The airconditioning system in those days used ice blocks, carried in sealed receptacles built beneath the car floor. These were replenished at several halts along the line. A battery operated blower constantly blew air into these receptacles, and the cold air entered the insulated cars through vents. Very basic, very messy, but the effect was very pleasant indeed. Today, the thought of huge ice blocks being pushed into the underfloor ice receptacles at every other stop is daunting enough!
During the winter months of September through December, the Frontier Mail used to depart from Ballard Pier Mole station. British journalists at that time used to refer to this train as the 'duplicate portion' of the Frontier Mail. Ballard Pier Mole station was an ideal hop on point for the several British ladies and gentlemen arriving from England by steamer. It was also a pick up point for mail brought in from Europe by the P & O mail steamer. It is interesting to note that when the train left Ballard Pier Mole station, it traversed over the tracks of the Bombay Port Trust Railway, Great Indian Peninsula Railway, and only then eventually crossed onto the metals of the Bombay Baroda and Central India Railway.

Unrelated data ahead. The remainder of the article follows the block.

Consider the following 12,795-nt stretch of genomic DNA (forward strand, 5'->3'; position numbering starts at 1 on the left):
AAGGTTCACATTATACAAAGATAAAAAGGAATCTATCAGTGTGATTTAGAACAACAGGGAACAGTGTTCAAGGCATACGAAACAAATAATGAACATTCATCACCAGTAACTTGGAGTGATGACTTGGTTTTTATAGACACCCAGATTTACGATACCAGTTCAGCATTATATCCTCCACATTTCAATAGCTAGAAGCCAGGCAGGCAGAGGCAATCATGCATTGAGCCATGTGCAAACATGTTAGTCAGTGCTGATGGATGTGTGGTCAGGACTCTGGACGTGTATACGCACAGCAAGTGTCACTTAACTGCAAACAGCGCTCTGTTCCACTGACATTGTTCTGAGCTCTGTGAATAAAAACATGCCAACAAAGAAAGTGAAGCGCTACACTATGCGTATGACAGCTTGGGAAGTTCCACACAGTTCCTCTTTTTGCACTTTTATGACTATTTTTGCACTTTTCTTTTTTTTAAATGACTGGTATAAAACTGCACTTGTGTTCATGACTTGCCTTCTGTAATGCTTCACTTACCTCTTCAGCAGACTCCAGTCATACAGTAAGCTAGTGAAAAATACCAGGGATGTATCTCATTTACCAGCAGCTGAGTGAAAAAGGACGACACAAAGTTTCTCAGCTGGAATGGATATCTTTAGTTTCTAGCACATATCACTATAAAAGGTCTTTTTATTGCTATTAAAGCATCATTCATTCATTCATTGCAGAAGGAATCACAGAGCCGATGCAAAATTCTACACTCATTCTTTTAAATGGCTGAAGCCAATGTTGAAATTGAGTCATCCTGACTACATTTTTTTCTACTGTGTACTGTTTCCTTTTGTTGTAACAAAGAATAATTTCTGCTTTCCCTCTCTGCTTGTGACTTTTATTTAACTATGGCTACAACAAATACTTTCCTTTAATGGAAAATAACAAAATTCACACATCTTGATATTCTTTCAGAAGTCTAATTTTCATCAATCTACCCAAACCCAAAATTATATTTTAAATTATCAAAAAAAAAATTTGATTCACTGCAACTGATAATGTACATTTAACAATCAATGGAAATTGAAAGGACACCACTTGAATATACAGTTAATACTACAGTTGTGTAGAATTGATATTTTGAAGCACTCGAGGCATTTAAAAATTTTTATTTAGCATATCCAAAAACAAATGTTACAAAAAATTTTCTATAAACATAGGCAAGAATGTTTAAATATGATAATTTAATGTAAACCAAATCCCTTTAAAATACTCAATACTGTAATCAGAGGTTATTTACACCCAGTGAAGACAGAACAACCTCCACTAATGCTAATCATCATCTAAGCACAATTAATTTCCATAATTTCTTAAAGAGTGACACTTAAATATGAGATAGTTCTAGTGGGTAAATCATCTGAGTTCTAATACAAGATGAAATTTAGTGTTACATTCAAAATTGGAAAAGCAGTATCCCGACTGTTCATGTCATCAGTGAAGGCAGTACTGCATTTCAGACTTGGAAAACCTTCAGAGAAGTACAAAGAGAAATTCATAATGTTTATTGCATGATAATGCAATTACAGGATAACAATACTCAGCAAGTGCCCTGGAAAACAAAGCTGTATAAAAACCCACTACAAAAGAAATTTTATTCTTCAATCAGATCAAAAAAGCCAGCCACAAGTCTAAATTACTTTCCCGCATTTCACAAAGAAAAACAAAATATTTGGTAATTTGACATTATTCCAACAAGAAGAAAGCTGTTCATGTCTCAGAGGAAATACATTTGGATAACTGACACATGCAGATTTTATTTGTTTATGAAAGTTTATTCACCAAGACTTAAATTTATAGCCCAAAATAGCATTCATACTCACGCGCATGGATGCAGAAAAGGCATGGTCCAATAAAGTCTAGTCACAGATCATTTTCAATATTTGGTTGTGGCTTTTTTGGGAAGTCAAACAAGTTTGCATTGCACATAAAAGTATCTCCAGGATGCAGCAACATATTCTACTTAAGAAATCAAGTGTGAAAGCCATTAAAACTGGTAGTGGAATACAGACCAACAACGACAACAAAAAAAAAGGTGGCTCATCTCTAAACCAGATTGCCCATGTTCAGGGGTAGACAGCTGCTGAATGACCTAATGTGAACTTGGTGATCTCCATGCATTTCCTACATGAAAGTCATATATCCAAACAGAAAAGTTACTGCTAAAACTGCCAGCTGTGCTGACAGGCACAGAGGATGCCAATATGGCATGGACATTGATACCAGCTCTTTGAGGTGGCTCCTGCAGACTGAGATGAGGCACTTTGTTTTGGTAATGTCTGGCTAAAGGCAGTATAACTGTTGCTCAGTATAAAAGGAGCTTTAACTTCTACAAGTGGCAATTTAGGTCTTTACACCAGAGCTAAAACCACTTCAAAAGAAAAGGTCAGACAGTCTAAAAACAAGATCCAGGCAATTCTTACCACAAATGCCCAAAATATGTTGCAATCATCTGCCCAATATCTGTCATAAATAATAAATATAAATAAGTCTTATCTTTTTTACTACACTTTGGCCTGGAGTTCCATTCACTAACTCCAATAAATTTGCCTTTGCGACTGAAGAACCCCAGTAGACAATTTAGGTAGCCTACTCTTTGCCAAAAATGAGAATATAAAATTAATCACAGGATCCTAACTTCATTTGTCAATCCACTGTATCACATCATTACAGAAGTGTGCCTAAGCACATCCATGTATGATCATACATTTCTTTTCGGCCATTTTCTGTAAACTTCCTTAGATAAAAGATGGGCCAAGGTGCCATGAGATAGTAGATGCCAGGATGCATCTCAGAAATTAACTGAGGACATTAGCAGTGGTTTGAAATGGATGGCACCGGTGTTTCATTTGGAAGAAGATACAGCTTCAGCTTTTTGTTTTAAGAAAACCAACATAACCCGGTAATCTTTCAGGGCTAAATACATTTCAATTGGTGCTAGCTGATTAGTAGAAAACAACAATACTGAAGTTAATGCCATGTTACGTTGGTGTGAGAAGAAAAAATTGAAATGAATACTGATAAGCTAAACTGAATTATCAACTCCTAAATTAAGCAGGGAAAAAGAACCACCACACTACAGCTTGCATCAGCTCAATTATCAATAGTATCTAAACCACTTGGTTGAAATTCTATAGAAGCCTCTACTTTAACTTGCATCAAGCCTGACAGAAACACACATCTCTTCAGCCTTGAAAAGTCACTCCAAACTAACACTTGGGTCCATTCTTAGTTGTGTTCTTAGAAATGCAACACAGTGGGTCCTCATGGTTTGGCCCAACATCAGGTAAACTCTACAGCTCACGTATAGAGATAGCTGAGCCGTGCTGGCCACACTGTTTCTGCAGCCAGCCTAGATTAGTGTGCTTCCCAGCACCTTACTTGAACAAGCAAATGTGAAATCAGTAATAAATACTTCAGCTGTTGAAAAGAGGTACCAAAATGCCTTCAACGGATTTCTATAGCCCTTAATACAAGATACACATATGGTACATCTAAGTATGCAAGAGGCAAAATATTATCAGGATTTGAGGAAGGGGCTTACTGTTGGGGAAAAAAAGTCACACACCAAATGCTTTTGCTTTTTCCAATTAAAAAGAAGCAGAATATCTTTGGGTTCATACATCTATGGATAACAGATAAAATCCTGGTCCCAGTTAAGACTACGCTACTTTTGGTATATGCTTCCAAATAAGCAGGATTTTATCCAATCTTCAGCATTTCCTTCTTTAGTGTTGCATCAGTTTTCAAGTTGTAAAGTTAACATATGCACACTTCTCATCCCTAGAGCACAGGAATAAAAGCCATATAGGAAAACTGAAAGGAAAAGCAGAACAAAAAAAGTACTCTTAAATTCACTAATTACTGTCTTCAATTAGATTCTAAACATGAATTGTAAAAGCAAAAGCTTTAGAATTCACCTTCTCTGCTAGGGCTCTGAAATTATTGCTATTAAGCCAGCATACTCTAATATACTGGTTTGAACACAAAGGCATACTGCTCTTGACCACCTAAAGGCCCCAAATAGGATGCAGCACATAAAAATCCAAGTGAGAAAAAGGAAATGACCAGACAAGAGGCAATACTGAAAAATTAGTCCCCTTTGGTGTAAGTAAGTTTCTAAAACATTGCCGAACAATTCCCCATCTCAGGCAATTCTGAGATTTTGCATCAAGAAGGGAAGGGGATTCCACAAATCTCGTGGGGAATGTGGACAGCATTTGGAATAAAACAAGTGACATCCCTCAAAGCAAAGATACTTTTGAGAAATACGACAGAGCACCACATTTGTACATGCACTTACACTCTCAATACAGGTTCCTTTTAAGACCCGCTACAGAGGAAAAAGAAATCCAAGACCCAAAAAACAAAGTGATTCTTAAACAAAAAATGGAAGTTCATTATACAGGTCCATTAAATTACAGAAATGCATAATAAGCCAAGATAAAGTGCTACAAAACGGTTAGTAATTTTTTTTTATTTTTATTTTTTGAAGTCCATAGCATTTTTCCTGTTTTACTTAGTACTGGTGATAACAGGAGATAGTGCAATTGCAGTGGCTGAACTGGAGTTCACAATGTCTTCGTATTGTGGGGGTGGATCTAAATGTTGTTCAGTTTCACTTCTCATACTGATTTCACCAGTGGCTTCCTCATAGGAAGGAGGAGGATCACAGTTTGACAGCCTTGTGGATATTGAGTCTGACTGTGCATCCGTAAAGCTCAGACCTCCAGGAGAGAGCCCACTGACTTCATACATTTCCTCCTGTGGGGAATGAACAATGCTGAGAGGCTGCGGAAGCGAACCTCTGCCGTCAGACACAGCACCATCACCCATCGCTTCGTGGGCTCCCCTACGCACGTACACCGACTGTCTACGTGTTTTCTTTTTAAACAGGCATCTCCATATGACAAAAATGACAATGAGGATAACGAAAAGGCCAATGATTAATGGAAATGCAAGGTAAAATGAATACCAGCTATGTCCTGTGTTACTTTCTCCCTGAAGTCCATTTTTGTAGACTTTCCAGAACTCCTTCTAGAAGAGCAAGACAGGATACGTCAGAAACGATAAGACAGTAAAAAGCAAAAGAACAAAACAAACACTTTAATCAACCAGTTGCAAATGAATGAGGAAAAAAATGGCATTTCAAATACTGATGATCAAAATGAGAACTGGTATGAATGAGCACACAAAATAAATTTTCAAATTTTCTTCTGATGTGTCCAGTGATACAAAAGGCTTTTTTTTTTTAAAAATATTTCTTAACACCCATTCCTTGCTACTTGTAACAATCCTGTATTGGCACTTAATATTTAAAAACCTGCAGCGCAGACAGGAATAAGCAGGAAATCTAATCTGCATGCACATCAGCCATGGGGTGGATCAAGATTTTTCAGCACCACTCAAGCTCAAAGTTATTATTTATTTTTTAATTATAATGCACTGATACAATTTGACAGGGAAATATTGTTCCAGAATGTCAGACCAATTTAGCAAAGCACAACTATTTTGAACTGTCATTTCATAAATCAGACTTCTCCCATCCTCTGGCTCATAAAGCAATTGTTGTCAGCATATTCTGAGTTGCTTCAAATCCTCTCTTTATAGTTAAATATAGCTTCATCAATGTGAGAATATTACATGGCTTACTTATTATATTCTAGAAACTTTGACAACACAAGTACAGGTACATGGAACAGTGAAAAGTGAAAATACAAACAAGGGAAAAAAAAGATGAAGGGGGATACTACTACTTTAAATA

The competition between the BB & CI and GIP Railways is almost legendary. As long ago as 1855, when the GIP Railway was struggling to obtain approval from England for construction of a line across the Western Ghats, the rival BB& CI Railway jumped in with its proposal that an alternative route via Baroda would be more practicable, it would avoid the arduous ghats, and this new line could connect with the East Indian Railway, something which the GIP Railway had been hoping to achieve once it got permission to cross the ghats anyway. Beginning with that, the competiton carried on till both the Railways had their own trains running from Bombay to Peshawar: the GIP's Punjab Limited, and now the BB & CI's Frontier Mail.
FIRST AIR CONDITIONED COMPARTMENT [INDIANS WERE ALLOWED INSIDE?! OR WAS IT ONLY FOR THE WHITE MEN?}